Two Factors that May Contribute to an Inaccurate Estimate of Relationship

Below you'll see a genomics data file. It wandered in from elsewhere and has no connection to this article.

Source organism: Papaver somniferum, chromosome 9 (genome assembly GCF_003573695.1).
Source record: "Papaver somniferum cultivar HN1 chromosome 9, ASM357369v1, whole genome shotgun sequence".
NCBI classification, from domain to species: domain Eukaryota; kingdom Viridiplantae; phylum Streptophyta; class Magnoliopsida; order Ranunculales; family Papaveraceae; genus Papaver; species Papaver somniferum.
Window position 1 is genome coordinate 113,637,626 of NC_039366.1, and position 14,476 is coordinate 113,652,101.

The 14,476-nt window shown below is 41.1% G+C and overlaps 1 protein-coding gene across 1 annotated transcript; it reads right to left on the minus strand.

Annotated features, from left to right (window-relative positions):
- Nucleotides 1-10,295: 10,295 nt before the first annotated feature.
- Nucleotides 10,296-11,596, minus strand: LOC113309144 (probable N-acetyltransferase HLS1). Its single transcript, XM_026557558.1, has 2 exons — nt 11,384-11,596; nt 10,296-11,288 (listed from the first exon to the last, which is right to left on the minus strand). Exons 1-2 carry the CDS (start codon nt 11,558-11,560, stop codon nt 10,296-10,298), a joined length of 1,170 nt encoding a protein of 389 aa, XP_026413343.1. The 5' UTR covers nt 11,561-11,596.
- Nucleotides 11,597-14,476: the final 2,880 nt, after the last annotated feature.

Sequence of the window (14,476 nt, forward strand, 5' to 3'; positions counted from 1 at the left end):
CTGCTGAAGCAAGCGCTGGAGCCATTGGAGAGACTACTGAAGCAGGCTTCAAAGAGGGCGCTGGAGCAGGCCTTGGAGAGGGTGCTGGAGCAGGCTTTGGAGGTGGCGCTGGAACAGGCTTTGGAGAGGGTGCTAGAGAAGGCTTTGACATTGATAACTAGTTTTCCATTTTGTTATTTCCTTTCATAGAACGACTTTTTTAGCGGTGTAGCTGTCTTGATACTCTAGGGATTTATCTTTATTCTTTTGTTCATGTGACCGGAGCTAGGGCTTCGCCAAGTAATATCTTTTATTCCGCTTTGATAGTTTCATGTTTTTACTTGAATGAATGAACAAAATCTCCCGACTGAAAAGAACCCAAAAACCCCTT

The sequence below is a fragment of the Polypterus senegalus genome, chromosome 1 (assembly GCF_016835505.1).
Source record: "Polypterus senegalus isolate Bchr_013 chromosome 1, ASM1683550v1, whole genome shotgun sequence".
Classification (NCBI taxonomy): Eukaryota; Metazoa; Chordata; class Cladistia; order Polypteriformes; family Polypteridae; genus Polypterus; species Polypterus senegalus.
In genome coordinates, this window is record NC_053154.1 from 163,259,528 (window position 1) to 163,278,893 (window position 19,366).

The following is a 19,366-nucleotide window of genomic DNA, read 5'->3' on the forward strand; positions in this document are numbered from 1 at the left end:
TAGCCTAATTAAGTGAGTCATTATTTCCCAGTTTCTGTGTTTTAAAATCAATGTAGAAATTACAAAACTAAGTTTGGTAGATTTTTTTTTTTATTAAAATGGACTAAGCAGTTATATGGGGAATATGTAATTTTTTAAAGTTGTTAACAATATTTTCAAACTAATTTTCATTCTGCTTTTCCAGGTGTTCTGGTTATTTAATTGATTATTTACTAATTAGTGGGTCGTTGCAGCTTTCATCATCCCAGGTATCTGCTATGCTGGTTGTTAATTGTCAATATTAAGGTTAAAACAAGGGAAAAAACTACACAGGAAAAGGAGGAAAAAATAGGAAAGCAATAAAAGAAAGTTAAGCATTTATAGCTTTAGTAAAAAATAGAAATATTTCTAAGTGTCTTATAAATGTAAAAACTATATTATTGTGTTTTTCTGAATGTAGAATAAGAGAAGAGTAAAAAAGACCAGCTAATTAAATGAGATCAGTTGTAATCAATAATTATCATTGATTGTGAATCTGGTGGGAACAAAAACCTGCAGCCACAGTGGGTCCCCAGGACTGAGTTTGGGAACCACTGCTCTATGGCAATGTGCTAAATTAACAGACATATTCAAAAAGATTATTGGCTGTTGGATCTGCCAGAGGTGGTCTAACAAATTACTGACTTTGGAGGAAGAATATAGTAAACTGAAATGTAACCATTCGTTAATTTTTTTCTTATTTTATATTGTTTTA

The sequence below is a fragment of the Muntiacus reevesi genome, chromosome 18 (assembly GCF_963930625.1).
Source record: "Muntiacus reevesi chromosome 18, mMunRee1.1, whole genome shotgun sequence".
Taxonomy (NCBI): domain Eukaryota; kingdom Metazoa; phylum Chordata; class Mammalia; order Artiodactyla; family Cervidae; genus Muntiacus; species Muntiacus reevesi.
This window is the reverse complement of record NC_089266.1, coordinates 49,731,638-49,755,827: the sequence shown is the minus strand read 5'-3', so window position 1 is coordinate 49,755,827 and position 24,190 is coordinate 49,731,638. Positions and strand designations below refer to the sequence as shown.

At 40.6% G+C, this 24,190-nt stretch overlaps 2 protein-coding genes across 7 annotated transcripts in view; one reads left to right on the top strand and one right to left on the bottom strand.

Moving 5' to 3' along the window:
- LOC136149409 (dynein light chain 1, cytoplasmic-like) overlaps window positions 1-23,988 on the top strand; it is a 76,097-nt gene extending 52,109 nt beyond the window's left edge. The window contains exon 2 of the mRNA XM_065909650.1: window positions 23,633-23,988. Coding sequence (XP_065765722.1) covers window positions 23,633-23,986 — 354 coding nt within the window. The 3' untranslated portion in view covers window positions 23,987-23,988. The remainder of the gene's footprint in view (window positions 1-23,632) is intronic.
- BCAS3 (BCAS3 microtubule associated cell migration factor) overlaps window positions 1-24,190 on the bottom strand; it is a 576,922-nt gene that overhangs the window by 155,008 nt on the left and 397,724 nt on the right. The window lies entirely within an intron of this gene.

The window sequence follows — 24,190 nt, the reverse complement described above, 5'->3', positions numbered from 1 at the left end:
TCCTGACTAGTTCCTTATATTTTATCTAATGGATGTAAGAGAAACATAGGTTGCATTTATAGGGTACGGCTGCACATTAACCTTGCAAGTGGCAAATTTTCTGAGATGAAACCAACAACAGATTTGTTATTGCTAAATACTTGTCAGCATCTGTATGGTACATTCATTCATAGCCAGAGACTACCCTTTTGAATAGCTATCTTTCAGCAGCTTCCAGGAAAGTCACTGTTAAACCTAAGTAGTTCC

First, inaccurate estimate relationships may be obtained during correlation studies when a researcher fails to perform a compression, as well as in-pace tests on the two variables under study. Such failures may lead to systematic biases or errors when they are used to estimate the existing correlation between the variables under study. Second, inaccurate estimate relationships may occur when a researcher fails to consider the effects of a third variable or directional problem. Two variables may seem to be related to each other, but there may also be a third variable that is the real source of relationships between the two variables (Bordens & Abbott, 2002). Researchers should, therefore, be vigilant because third variable problems are very subtle and may not be easily determined.